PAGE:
Article

Circuitry and Dynamics of Human Transcription Factor Regulatory Networks

Department of Genome Sciences, University of Washington, Seattle, WA 98195, USA.
Cell (Impact Factor: 32.24). 09/2012; 150(6):1274-86. DOI: 10.1016/j.cell.2012.04.040
Source: PubMed

ABSTRACT

The combinatorial cross-regulation of hundreds of sequence-specific transcription factors (TFs) defines a regulatory network that underlies cellular identity and function. Here we use genome-wide maps of in vivo DNaseI footprints to assemble an extensive core human regulatory network comprising connections among 475 sequence-specific TFs and to analyze the dynamics of these connections across 41 diverse cell and tissue types. We find that human TF networks are highly cell selective and are driven by cohorts of factors that include regulators with previously unrecognized roles in control of cellular identity. Moreover, we identify many widely expressed factors that impact transcriptional regulatory networks in a cell-selective manner. Strikingly, in spite of their inherent diversity, all cell-type regulatory networks independently converge on a common architecture that closely resembles the topology of living neuronal networks. Together, our results provide an extensive description of the circuitry, dynamics, and organizing principles of the human TF regulatory network.

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Available from: Alex Reynolds, Dec 18, 2013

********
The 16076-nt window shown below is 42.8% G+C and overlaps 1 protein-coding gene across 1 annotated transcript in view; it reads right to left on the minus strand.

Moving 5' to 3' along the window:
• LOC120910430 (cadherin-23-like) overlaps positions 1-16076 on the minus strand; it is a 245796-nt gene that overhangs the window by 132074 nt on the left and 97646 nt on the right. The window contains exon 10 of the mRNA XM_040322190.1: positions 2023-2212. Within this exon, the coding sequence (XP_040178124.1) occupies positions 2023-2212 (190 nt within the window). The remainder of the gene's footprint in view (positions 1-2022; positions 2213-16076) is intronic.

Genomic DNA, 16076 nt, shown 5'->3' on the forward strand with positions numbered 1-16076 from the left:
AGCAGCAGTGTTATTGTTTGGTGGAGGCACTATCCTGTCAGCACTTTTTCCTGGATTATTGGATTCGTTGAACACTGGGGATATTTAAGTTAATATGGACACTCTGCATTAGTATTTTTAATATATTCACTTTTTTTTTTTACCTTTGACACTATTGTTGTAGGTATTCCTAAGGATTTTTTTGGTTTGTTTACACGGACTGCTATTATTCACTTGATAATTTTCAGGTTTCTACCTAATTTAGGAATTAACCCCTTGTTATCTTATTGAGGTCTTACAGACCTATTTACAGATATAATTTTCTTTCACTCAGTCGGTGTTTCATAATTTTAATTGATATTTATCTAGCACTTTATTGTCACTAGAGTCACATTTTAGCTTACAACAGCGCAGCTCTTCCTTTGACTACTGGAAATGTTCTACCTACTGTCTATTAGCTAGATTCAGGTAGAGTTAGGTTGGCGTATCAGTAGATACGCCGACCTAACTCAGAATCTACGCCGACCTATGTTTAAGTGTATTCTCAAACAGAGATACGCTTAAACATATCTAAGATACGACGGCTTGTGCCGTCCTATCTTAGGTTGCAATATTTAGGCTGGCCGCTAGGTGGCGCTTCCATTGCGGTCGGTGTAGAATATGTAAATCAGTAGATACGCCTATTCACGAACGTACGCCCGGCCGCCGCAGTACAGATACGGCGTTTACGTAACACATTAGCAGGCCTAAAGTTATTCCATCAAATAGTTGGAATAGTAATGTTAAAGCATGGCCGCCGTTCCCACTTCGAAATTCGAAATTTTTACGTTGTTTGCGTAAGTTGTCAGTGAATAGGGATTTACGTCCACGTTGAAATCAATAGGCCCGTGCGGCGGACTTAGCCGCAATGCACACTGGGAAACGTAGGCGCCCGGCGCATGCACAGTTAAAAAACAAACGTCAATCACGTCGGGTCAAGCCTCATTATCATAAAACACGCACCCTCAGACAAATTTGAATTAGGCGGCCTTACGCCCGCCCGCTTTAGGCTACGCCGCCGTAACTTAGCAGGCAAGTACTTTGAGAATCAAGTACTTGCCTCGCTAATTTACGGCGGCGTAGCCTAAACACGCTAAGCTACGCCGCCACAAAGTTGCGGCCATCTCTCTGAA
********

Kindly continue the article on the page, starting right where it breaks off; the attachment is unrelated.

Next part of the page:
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    • "Integration of open chromatin data such as that from FAIRE-seq and DNase-seq with RNA-seq has mostly been limited to verifying the expression status of genes that overlap a region of interest[150]. DNase-seq can be used for genome-wide footprinting of DNA-binding factors, and this in combination with the actual expression of genes can be used to infer active transcriptional networks[150]. "
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    • "DGF was originally applied to the yeast genome, which allows a more accurate cleavage profile because of its small genome size (Hesselberth et al., 2009; Chen et al., 2010). Subsequently, computational detection of footprint candidates has been performed on the mitochondrial genome and the entire human genome (Mercer et al., 2011; Neph et al., 2012a, 2012b; Piper et al., 2013). However, the algorithms used in previous studies are either inefficient for mammalian genomes , or not publicly available, leaving the general community without proper computational tools. "
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    • "After evaluating the performance of the footprint callers, we assessed the impact of different sets of footprints on downstream analyses. In particular, we reconstructed the network of TF-TF interactions following the protocol described in Neph et al. (2012b) (see Extended Methods for a detailed description in Supplementary Material). We repeated the procedure for DGF data from (1) the K562 cell line (myelogenous leukemia) used in the previous section, (2) the SkMC cell line and (3) the HepG2 (liver hepatocellular carcinoma) cell line. "
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